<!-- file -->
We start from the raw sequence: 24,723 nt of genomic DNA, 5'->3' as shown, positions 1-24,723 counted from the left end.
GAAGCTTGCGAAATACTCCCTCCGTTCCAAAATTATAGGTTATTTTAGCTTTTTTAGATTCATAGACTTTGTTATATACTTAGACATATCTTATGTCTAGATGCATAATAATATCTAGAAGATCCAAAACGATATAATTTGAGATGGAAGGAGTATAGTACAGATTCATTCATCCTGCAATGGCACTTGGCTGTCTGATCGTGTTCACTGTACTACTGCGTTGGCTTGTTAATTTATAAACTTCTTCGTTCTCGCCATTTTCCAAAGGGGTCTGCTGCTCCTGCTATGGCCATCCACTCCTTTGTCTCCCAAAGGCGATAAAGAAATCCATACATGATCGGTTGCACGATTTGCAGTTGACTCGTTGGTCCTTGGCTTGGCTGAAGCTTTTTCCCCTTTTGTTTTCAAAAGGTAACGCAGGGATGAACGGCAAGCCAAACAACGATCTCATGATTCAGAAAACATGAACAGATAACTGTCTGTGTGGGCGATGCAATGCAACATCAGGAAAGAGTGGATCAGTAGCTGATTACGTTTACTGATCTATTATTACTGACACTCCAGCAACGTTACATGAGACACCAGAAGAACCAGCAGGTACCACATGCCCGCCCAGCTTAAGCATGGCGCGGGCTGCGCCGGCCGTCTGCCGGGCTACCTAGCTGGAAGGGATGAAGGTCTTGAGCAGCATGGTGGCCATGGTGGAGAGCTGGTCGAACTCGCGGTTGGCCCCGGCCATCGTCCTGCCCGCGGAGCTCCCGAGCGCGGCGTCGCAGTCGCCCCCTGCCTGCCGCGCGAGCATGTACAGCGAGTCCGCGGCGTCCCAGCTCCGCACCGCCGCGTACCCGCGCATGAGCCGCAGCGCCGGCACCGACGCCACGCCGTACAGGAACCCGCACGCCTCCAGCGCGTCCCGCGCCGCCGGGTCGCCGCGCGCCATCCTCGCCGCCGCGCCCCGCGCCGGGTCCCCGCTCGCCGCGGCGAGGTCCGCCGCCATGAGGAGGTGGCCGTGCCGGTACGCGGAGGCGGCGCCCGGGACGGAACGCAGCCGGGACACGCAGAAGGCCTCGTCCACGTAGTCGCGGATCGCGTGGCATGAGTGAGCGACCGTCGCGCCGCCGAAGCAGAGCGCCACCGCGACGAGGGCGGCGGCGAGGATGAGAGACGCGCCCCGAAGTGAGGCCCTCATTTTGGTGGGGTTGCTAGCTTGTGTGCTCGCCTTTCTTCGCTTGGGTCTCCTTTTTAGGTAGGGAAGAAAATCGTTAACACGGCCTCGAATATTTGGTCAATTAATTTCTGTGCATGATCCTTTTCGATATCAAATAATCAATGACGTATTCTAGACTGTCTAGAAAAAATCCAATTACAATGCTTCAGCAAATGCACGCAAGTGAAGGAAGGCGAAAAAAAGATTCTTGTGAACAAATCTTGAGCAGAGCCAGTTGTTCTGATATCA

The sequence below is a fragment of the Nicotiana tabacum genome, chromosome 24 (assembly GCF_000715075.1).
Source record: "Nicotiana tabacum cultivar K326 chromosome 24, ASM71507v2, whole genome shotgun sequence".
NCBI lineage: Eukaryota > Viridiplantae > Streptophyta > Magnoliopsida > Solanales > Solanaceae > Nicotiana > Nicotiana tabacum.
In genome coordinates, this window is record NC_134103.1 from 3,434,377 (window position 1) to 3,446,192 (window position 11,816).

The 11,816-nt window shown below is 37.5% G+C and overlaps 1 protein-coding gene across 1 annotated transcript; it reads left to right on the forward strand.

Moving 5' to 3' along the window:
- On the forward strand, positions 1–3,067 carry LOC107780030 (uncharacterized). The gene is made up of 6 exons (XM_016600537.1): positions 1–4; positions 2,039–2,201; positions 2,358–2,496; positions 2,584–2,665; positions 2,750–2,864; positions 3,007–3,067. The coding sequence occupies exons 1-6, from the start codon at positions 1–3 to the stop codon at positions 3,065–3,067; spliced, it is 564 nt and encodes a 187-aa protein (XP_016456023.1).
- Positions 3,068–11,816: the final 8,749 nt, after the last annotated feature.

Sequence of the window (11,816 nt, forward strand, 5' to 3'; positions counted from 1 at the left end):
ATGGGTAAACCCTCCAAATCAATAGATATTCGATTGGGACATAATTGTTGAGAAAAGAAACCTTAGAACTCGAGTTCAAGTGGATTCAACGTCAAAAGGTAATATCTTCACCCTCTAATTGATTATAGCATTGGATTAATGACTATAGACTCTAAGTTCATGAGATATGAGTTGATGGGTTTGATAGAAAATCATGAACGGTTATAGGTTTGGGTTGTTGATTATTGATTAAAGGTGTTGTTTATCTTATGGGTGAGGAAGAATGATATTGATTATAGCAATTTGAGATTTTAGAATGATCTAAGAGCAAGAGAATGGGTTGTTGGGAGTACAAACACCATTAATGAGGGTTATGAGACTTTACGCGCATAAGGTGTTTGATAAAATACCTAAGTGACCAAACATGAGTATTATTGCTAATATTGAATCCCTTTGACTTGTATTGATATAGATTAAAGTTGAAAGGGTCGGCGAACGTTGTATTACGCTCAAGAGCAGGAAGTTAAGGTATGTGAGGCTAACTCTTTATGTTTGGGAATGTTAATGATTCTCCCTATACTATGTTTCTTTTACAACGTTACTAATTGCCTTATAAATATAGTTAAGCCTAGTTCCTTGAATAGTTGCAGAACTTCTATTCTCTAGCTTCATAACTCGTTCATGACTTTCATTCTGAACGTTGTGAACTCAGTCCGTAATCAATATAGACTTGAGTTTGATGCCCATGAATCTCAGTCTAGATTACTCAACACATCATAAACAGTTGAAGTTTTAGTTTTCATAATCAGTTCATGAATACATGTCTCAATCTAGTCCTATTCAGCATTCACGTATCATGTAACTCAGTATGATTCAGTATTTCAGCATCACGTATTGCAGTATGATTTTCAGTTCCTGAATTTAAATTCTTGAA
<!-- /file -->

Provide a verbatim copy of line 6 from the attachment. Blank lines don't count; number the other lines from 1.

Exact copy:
In genome coordinates, this window is record NC_134103.1 from 3,434,377 (window position 1) to 3,446,192 (window position 11,816).